Home / Blog / Market Analysis / Australia Today - A rise in risk appetite overnight has improved the outlook for local asset markets

Australia Today - A rise in risk appetite overnight has improved the outlook for local asset markets

Market Analysis /
Greg McKenna / 26 Jul 2018

Welcome to my Australia Today column where I'l have a look at some economics, the Aussie dollar, andthe outlook for the ASX200 and SPI. 

As every Feedback is welcome

 

THE AUSTRALIAN DOLLAR

The Aussie has shaken off the disappointing CPI news yesterday which suggests no discretionary pricing power and with it a weakness in aggregate demand. AUDUSD fell to 0.7393 but lifted as the Yuan recovered in afternoon trade and then caught a bid with the Euro. 

The recovery from early weakness in the Chinese Yuan and then the weakness in the USD this morning have seen the Aussie regain that lost ground and climb to 0.7453. That the Aussie’s recovery has been in lock-step with the Euro’s move since the low yesterday after the recovery in the Yuan also ignited a little bit of USD weakness across the board.

Click on me, I'll expand
Click on me, I'll expand

Given the risk on attitude of markets in the wake of the EU/US trade announcement this morning the chances are that the Aussie has further legs. But the question is really more about the USD, most likely via this Euro linkage. And that means the ECB meeting tonight and then US GDP tomorrow night are huge events in what’s a very light calendar of Australian data (import prices and PPI are subverted by the CPI yesterday).

So I’ll be watching the wedge in the EURUSD as much as I’ll be watching levels in the Aussie. For the moment you’d have to argue the bid is strong and a test toward 0.7480/0.7500 is on the cards. If the Aussie can break that then the next level of resistance is 0.7530 and if that breaks it’s onwards and upwards to  0.7660.

Click on me, I'll expand
Click on me, I'll expand

ASX INDEXES

After the rally in the US the Australian market might have a perkier day after yesterday’s mood soured with the miners the only big winners. SPI traders have added 8 points at the moment – questions of valuation will be top of mind again today though.

I say that because a bearish report on Australian banks from a big investment bank and a CPI which suggest rates on hold, maybe even down, over the next year was not what the banks needed yesterday. Indeed save for the rally in basic materials it was a fairly glum day for the ASX. The early rally faded to a close of 6,247 which means the last two days have both been inside Monday’s big fall.

That’s indecisive.

And it left the SPI resting right on the uptrend line yesterday afternoon when I left the office. It’s still had an overall down day but it has backed off a little from the trendline. Traders have added 8 points overnight and it is looking like the SPI – and the ASX – are mapping a sideways range. In SPI terms that’s 6,145 to 6,267. A break either side would send a strong signal. Rught now the SPI is essential right in the middle of that range.

Click on me, I'll expand
Click on me, I'll expand

A LITTLE ON THE ECONOMY

By now you’ll have read plenty of takes on what the CPI result yesterday means. But just in summary quickly the trimmed and weighted mean measures of inflation were bang on the money at 0.5% and 1.9% yoy. The headline was a small miss at 0.4% which saw the you rate dip back to 2.1% from 2.2%. No big deal really.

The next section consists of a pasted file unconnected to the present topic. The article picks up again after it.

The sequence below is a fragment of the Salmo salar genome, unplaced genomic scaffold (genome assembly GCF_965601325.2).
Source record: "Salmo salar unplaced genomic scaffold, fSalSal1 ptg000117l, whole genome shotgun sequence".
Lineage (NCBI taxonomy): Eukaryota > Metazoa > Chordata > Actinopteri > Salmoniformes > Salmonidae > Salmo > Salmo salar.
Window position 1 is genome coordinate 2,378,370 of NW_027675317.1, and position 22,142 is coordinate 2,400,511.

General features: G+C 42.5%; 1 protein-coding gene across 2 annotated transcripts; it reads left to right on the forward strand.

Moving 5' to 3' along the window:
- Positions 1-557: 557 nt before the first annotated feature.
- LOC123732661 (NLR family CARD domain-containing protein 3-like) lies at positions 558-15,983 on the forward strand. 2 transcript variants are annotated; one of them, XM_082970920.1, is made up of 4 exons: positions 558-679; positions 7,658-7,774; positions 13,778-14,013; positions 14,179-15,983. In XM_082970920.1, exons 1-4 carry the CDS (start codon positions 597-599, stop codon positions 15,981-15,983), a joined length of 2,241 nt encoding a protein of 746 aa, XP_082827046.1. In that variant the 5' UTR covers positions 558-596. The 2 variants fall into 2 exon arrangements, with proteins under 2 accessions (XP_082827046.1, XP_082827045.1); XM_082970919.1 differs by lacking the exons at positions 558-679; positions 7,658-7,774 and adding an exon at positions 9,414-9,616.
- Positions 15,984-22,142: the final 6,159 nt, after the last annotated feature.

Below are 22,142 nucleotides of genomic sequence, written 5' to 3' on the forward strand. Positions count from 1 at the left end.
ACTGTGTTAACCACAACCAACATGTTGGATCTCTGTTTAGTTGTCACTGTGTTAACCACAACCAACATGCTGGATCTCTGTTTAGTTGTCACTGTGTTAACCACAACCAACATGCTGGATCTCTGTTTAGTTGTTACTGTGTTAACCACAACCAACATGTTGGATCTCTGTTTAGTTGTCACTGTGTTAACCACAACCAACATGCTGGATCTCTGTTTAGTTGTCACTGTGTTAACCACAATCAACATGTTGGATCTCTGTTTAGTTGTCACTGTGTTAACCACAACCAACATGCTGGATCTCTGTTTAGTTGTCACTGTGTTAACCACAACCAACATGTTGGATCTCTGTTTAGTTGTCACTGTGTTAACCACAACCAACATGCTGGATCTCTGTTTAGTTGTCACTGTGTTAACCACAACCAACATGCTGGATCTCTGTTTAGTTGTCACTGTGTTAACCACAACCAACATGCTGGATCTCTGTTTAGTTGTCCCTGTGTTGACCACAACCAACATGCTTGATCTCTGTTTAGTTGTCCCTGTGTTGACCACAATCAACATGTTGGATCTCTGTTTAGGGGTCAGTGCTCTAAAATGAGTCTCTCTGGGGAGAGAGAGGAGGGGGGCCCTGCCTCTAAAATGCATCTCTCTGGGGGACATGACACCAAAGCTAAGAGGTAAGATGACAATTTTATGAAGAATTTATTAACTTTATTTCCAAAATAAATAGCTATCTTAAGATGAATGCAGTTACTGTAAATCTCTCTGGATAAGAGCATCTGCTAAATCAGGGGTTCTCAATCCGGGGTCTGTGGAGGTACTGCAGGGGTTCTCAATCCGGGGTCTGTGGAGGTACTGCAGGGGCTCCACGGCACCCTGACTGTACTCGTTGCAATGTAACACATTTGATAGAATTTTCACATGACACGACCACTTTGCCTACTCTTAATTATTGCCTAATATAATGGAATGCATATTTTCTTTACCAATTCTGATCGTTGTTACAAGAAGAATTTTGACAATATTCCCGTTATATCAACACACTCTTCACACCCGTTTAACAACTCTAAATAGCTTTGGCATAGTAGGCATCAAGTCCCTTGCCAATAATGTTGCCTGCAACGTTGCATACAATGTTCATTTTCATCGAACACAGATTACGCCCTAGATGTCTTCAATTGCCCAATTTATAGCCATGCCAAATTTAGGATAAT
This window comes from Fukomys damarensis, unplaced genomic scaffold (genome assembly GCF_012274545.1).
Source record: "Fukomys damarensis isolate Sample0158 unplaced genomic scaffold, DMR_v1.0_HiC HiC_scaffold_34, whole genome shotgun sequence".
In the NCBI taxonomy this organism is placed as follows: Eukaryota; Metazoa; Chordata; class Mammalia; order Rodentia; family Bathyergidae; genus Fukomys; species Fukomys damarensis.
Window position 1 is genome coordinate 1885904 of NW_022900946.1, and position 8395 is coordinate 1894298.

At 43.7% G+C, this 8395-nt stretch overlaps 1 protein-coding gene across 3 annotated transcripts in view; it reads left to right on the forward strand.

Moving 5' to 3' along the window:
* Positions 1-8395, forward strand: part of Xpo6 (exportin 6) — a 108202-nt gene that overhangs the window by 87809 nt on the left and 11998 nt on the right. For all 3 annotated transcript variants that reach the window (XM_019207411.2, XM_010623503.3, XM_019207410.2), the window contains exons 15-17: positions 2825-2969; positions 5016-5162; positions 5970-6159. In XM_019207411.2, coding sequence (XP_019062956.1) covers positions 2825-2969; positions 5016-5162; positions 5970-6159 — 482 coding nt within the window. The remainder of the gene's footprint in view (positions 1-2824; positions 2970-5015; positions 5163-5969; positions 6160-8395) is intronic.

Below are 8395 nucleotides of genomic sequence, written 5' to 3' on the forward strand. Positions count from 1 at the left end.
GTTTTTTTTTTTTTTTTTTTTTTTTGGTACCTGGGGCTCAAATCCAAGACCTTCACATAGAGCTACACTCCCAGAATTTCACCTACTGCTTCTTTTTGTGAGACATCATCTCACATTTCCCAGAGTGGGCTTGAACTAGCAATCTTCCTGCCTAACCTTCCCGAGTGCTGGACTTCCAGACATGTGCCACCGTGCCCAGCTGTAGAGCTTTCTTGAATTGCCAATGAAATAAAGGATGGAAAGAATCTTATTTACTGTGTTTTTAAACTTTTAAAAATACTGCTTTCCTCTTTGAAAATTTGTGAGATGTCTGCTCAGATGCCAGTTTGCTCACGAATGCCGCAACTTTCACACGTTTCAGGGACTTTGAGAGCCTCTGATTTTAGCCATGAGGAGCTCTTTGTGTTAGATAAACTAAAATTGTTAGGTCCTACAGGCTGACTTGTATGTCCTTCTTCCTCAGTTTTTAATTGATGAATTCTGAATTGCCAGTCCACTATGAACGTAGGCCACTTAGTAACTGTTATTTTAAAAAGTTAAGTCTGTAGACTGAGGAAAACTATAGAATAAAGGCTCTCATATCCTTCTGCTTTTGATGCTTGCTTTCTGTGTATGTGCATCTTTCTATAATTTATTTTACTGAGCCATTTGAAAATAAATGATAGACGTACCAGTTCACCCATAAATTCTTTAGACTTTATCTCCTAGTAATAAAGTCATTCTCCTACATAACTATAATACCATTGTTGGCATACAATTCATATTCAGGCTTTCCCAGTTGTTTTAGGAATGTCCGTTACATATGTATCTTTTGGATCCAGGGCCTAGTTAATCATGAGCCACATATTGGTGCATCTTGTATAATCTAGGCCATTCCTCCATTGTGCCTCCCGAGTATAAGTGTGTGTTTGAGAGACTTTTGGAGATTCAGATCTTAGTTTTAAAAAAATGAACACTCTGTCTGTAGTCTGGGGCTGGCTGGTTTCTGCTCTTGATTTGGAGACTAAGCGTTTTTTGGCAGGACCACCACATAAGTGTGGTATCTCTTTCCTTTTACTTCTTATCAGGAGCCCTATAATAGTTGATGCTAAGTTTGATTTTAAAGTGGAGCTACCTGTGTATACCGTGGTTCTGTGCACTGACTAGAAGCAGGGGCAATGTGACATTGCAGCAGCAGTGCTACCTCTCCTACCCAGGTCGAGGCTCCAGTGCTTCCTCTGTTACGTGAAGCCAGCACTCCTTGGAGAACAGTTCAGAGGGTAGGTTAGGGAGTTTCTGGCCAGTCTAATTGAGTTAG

But what the data showed, and what concerns many, is that again it is rises in non-discretionary items which are driving inflation while discretionary inflation lags. Scutty has summed it all up very well over at Business Insider if you aren’t across it already this morning.  But what I wanted to highlight is that the lack of pricing power in the discretionary items suggests to me a lack of underlying aggregate demand in the economy other wise companies would be able to raise prices. No it’s not all the “Amazonisation” of the economy. This is the side effect of an economy reliant on consumers carrying high debt burdens and seeing ow wages growth.

It means rates won’t be rising here in Australia for an indefinite period. Probably 12 months, perhaps 24. And the deceleration in underlying inflation suggest if the jobs markets starts to cool and unemployment risers the RBA may need to cut rates.     

 

DATA:

On the day the ECB meeting and Mario Draghi’s press conference are the big events for forex traders and markets in general. No real change to the message that things are working back toward ECB targets and the taper is on track is expected. Also out are US goods trade balance, durable goods orders, Kansas City Fed index, jobless claims, and wholesale inventories.

 

Have a great day's trading.

Greg McKenna

Chief Market Strategist

gregmckenna.com.au

The information provided here has been produced by third parties and does not reflect the opinion of AxiTrader. AxiTrader has reproduced the information without alteration or verification and does not represent that this material is accurate, current, or complete and it should not be relied upon as such. The Information is not to be construed as a recommendation; or an offer to buy or sell; or the solicitation of an offer to buy or sell any security, financial product, or instrument; or to participate in any particular trading strategy. Readers should seek their own advice. Reproduction or redistribution of this information is not permitted

More on this topic

See More News

Open your account. Trade within minutes.

Start your trading journey with a trusted, regulated, multi-award winning broker.

Open Account Try Free Demo